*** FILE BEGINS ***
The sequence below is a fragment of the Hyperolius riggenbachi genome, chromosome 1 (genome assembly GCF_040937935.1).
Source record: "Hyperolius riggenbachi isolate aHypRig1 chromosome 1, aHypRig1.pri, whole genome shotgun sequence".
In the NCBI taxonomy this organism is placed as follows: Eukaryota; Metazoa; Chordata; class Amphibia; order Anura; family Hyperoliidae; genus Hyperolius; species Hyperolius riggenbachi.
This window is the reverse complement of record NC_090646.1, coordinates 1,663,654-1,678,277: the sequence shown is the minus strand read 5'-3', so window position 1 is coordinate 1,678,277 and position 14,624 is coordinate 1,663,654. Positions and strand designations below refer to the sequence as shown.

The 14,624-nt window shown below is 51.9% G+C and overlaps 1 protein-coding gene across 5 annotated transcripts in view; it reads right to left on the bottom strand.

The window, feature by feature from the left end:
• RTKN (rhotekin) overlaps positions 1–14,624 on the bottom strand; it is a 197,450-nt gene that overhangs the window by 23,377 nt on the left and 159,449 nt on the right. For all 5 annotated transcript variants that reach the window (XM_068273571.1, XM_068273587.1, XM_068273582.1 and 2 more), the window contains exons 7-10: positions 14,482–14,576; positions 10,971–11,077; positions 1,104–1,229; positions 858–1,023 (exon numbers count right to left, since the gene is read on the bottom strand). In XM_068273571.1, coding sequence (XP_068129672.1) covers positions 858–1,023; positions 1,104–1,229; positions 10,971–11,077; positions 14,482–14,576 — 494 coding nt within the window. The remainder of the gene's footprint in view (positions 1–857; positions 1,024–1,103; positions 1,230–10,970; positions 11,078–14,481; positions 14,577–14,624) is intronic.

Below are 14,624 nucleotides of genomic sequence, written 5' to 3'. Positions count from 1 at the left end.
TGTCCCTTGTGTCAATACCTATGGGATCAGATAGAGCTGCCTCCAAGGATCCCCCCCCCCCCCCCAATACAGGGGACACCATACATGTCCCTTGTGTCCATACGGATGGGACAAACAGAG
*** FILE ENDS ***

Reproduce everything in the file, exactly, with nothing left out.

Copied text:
The sequence below is a fragment of the Hyperolius riggenbachi genome, chromosome 1 (genome assembly GCF_040937935.1).
Source record: "Hyperolius riggenbachi isolate aHypRig1 chromosome 1, aHypRig1.pri, whole genome shotgun sequence".
In the NCBI taxonomy this organism is placed as follows: Eukaryota; Metazoa; Chordata; class Amphibia; order Anura; family Hyperoliidae; genus Hyperolius; species Hyperolius riggenbachi.
This window is the reverse complement of record NC_090646.1, coordinates 1,663,654-1,678,277: the sequence shown is the minus strand read 5'-3', so window position 1 is coordinate 1,678,277 and position 14,624 is coordinate 1,663,654. Positions and strand designations below refer to the sequence as shown.

The 14,624-nt window shown below is 51.9% G+C and overlaps 1 protein-coding gene across 5 annotated transcripts in view; it reads right to left on the bottom strand.

The window, feature by feature from the left end:
• RTKN (rhotekin) overlaps positions 1–14,624 on the bottom strand; it is a 197,450-nt gene that overhangs the window by 23,377 nt on the left and 159,449 nt on the right. For all 5 annotated transcript variants that reach the window (XM_068273571.1, XM_068273587.1, XM_068273582.1 and 2 more), the window contains exons 7-10: positions 14,482–14,576; positions 10,971–11,077; positions 1,104–1,229; positions 858–1,023 (exon numbers count right to left, since the gene is read on the bottom strand). In XM_068273571.1, coding sequence (XP_068129672.1) covers positions 858–1,023; positions 1,104–1,229; positions 10,971–11,077; positions 14,482–14,576 — 494 coding nt within the window. The remainder of the gene's footprint in view (positions 1–857; positions 1,024–1,103; positions 1,230–10,970; positions 11,078–14,481; positions 14,577–14,624) is intronic.

Below are 14,624 nucleotides of genomic sequence, written 5' to 3'. Positions count from 1 at the left end.
TGTCCCTTGTGTCAATACCTATGGGATCAGATAGAGCTGCCTCCAAGGATCCCCCCCCCCCCCCCAATACAGGGGACACCATACATGTCCCTTGTGTCCATACGGATGGGACAAACAGAG